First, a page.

And just as one understands individual words in relation to their sentences and paragraphs, each verse and passage of the Bible points to or falls within Scripture’s overall message. When discerning a particular verse or narrative, then, we can ask ourselves a few basic questions:

    • What does this passage reveal about the human condition?
    • What does it show about God—His nature, His heart, and His plans?
    • How does this passage indicate mankind should relate to Him and/or one another?
    • How does this passage point to Jesus?

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  • 3. Watch for repeated words and phrases in Scripture.

    3. Watch for repeated words and phrases in Scripture.

    My respect and awe for Scripture increased tenfold once I became a novelist. As I write, a phrase an old editor used to say repeats through my mind: “Make every word fight to be there”. His point—don’t waste page space on anything unnecessary. Good writers select those verbs, anecdotes, and details that reveal their point or deepen the narrative. Repetition is avoided—unless it’s necessary.

    When words are repeated, in any literature (Scripture included), there’s a reason. Consider each repetition—first within a particular sentence, then a passage, and then a book—a call to pause for further evaluation.

    Take 1 John 1:5-7 for example:

    This is the message we have heard from Him and declare to you: God is light; in Him there is no darkness at all. If we claim to have fellowship with Him and yet walk in the darkness, we lie and do not live out the truth.  But if we walk in the light, as He is in the light, we have fellowship with one another, and the blood of Jesus, His Son, purifies us from all sin.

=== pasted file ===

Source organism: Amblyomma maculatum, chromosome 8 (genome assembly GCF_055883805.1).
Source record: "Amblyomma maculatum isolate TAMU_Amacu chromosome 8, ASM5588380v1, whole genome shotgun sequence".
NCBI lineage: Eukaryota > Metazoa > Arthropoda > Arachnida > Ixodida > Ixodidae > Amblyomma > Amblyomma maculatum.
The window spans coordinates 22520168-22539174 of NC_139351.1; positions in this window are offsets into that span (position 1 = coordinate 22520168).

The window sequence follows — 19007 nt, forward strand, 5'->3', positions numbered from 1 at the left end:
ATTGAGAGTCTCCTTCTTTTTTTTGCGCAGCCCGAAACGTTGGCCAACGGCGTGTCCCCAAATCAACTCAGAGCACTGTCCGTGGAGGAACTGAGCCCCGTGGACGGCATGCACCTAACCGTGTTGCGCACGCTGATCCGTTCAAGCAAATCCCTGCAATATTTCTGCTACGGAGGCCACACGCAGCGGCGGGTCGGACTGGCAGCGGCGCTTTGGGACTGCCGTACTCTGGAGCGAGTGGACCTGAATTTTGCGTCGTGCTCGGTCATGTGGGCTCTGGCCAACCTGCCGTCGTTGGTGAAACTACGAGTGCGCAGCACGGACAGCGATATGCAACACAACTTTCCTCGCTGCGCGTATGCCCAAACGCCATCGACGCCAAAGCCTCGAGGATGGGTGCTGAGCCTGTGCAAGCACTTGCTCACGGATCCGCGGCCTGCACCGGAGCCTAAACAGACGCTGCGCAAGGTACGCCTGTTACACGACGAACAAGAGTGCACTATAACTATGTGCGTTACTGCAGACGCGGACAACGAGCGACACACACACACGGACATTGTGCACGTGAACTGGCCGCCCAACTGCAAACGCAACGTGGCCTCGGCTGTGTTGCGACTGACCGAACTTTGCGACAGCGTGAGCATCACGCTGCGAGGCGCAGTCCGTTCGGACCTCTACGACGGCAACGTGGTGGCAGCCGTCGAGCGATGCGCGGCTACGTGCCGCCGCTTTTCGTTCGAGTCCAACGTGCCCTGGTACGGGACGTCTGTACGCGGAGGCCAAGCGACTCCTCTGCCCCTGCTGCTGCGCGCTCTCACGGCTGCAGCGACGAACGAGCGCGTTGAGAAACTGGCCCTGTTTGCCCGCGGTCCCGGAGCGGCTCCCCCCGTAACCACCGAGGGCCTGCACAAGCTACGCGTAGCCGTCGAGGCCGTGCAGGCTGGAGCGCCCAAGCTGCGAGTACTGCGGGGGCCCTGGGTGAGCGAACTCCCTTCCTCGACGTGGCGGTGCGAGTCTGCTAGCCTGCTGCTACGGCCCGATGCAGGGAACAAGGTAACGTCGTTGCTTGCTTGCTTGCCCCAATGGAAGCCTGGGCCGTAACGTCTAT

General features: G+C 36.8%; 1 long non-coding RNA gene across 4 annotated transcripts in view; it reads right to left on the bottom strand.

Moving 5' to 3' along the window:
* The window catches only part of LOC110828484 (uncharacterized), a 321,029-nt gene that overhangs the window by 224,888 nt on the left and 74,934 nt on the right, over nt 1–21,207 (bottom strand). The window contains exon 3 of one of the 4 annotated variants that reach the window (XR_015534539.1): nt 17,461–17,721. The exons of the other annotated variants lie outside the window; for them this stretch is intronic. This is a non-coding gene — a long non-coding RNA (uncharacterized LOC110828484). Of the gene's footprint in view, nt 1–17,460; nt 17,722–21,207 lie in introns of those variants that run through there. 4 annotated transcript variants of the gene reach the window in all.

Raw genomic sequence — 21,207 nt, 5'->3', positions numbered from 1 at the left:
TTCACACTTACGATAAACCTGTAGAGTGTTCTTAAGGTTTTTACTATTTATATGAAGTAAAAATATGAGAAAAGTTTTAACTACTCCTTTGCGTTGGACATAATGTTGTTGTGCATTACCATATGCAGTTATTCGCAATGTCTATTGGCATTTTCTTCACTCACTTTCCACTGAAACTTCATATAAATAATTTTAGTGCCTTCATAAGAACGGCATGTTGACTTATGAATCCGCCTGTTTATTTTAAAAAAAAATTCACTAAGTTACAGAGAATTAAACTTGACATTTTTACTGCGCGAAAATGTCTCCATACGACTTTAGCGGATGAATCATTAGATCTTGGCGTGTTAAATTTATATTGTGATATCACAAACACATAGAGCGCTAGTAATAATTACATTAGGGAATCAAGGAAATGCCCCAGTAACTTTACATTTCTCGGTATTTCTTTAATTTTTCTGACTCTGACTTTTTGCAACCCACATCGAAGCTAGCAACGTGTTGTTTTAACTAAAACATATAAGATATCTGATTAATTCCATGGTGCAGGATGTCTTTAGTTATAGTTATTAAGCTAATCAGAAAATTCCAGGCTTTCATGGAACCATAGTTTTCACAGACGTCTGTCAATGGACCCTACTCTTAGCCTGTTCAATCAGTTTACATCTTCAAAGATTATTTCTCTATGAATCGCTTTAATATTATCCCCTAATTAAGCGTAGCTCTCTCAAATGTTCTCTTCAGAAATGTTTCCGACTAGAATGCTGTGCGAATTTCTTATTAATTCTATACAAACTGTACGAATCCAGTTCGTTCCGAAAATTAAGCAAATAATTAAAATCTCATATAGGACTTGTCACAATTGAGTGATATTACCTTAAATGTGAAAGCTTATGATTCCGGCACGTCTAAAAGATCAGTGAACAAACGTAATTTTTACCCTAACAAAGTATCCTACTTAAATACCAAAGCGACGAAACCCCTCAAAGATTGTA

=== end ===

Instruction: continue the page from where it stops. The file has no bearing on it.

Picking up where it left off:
In this short passage, John, the author, repeats light three times and darkness twice. If we were to continue reading, we’d see John expand on his contrast between light and dark and a life of obedience versus one of sin.

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  • 4. Research historical context surrounding the Bible passage and the original audience.

    4. Research historical context surrounding the Bible passage and the original audience.

    Consider Romans, a doctrinally rich book that reveals God’s holiness, man’s depravity apart from Him, and the redemption we have in Christ. Through Paul’s writings to the ancient Romans, we receive a clear presentation of the gospel. Considering this, one might assume Paul wrote to evangelize a group of nonbelievers.

    But Paul was writing to fellow Christians. These Roman believers didn’t need to learn how to receive Christ; they needed to understand how to rest in Him. The Jewish believers who were holding tight to circumcision needed to realize the Old Testament law hadn’t and couldn’t save them. They came to Christ the same way their Gentile brothers and sisters did—through faith. And the Gentile believers, who were being pressured into following the law, needed reassurance and the reminder that their salvation wasn’t dependent upon anything they had or hadn’t done but instead on what Christ had done for them.

    Understanding the historical context adds depth and beauty to this ancient letter, reminding us of the saving, transforming, and preserving power of grace.

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  • 5. Research the background and ministry of the biblical writer.

    5. Research the background and ministry of the biblical writer.